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Graduation capsToday’s good news about North Carolina’s rising high school graduation rate serves to highlight several important facts that ought to be taken into account as the public and state leaders debate the future of our public schools. Here are five:

#1 – There are no “quick fixes” in a giant system like the North Carolina public schools. The latest encouraging numbers are no more the result of recent legislative actions than, say, improved traffic flow on the interstate highway system is. To improve outcomes in such massive systems takes sustained attention and investments over a period of many years.

#2- The new results are, therefore, quite clearly the result of many years of hard work by a lot of people. At the core of the success, however, was the widespread acknowledgement by virtually all stakeholders — elected officials, education leaders, business leaders, teachers, parents, advocates etc… — that the state had a big problem and that something had to be done.  The widespread acceptance and discussion of this fact led, over time, to more and more people talking about the problem and more and more people wanting and trying to do something about it.  Many ideas undoubtedly flopped, but over time, the cumulative effect of lots of creative thinking and sustained attention has born some excellent fruit.

#-3 - The work to improve graduation rates starts before a child even enters school. Read More

Education cutsThere’s so much spin coming out of the far right camp these days about North Carolina’s declining commitment to public education that you’d think the Loony Tunes Tasmanian Devil had developed their talking points. Or maybe it was David Copperfield or some other magician who specializes in making things disappear when you’re not watching.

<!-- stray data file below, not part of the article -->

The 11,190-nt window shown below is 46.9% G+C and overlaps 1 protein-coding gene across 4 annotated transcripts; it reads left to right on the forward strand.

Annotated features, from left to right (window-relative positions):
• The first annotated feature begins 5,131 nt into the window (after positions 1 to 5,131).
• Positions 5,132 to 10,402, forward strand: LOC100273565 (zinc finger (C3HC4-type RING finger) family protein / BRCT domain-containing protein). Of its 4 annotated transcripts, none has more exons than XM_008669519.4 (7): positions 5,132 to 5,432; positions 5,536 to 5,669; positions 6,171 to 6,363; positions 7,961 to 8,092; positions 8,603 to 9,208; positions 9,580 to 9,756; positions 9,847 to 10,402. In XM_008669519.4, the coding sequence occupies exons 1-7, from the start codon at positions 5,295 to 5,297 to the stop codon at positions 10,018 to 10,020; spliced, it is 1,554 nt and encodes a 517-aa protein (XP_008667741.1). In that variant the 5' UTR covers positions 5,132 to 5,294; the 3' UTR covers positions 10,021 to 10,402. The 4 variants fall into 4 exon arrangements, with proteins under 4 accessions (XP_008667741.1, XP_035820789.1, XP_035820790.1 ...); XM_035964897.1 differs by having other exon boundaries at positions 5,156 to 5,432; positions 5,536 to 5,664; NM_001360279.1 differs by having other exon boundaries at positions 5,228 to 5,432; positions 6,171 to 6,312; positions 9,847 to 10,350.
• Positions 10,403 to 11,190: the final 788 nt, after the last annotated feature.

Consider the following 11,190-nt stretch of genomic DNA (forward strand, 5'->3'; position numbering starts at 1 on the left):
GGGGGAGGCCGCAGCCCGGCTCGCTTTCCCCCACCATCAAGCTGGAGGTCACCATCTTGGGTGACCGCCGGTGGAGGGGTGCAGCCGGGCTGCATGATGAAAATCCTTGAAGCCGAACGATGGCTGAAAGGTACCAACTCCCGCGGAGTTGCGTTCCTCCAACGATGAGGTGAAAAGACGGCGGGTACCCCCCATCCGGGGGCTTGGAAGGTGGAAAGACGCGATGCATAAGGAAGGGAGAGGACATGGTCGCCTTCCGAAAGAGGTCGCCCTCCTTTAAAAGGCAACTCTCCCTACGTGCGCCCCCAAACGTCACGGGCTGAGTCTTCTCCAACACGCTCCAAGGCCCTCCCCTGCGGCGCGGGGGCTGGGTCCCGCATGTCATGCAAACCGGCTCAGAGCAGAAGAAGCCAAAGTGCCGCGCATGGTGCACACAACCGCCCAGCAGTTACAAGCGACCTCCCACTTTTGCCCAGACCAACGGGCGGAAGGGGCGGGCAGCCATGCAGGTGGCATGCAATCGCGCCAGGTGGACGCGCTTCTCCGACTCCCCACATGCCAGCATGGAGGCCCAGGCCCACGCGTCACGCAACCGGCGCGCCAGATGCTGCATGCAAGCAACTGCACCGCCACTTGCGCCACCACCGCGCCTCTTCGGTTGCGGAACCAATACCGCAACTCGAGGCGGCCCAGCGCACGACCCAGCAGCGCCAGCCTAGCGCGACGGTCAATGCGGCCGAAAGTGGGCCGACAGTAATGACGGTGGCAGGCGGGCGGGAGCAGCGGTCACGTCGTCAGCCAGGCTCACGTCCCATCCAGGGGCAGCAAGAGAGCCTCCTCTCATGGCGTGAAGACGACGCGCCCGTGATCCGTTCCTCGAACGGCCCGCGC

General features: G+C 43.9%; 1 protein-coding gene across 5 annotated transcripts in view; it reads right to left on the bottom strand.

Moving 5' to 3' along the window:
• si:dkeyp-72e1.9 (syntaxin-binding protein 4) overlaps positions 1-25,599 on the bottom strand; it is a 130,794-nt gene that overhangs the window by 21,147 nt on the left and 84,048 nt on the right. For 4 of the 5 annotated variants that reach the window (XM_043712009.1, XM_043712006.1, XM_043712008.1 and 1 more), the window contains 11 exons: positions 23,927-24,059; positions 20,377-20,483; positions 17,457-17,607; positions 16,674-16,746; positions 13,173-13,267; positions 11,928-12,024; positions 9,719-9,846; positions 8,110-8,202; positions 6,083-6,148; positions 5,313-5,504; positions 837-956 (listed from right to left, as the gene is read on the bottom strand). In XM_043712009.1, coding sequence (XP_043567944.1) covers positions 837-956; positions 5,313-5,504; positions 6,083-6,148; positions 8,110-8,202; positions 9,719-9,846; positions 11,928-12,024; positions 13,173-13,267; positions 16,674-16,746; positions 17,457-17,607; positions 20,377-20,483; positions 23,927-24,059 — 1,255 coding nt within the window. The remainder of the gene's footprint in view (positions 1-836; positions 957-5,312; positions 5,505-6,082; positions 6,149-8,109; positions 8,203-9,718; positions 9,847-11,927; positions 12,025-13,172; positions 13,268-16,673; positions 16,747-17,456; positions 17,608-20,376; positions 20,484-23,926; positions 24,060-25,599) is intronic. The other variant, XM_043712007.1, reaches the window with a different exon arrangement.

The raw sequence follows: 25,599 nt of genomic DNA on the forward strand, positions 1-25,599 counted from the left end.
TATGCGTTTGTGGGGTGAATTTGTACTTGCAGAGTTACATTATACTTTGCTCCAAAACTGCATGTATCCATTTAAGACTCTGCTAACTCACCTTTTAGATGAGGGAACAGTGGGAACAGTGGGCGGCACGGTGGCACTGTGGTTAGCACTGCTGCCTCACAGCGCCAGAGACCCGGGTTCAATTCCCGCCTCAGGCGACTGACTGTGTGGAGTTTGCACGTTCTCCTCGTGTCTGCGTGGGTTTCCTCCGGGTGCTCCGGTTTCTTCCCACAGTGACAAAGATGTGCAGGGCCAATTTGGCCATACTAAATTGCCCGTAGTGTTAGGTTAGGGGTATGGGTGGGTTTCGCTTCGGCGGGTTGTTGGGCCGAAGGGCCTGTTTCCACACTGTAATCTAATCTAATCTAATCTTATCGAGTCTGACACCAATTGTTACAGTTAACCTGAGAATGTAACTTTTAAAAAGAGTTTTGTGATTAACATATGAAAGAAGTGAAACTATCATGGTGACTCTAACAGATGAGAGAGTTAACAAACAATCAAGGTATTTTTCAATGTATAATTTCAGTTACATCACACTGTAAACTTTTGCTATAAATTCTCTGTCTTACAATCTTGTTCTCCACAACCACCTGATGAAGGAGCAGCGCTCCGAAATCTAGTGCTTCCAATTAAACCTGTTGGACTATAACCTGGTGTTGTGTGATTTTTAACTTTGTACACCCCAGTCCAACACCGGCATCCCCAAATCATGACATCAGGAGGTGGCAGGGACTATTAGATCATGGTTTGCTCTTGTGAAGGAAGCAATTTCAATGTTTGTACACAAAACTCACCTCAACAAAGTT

Whichever the case, the whole thing would be downright laughable if it weren’t so sad and the cuts to the classroom weren’t so painful and unnecessary. After months of tearing down “government schools” and claiming they were “broken” and “failures” and “in need of competition from the private sector,” conservatives are suddenly falling all over themselves to profess their love for public schools and to claim that their plans for a radical education overhaul weren’t so radical after all.

As Chris Fitzsimon notes in today’s column: Read More

June AtkinsonNC Policy Watch is excited to announce our next Crucial Conversation luncheon:

What’s next for our public schools? A conversation with June Atkinson, North Carolina’s Superintendent of Public Instruction.

Click here to register

When: Wednesday, August 21 at 12:00 p.m. — Box Lunches will be available at 11:45 a.m.

Where: Center for Community Leadership Training Room at the Junior League of Raleigh Building, 711 Hillsborough St. (at the corner of Hillsborough and St. Mary’s streets)

Cost: $10—includes a box lunch.

Don’t miss this opportunity to hear from Dr. Atkinson at this important point in state history.

Space is limited – pre-registration required.

Questions?? Contact Rob Schofield at 919-861-2065 or rob@ncpolicywatch.com

 

(This post has been updated to include a link to another story documenting local education cuts).
That muffled roar you’re beginning to hear is the sound of education leaders across the state confronting and reacting to the reality of the cuts in education that the new state budget imposes – you know, the new budget that Gov. McCrory and right-wing think tankers have been bragging about.

Yesterday, the High Point Enterprise reported on the comments of Randolph County Community College President Robert Shackleford, Jr.: Read More

One of the things people rightfully dislike about their government is when they are not told the truth. Sadly, in the ongoing debate about North Carolina’s new school voucher plan many politicians have been doing just that.

In an apparent effort to lessen the controversy, some legislators have been claiming that that it is “essentially a pilot program.” It is not. The “Opportunity Scholarship Act” is a full-blown government program similar to ones that have failed miserably in several jurisdictions. It has no expiration date and its sponsors have made plain their intention to expand it.

In explaining the education budget, one state senator wrote:

In regards to the Opportunity Scholarship Act, this is a pilot program for low income families.  Many children in low income families are forced to attend low-performing schools because they do not have the opportunity that wealthier families have to move to better schools.  We simply want to make sure that everybody has the same opportunity to succeed; it is by no means a sign that lawmakers lack confidence in our public schools.

At least four obvious responses deserve mention: Read More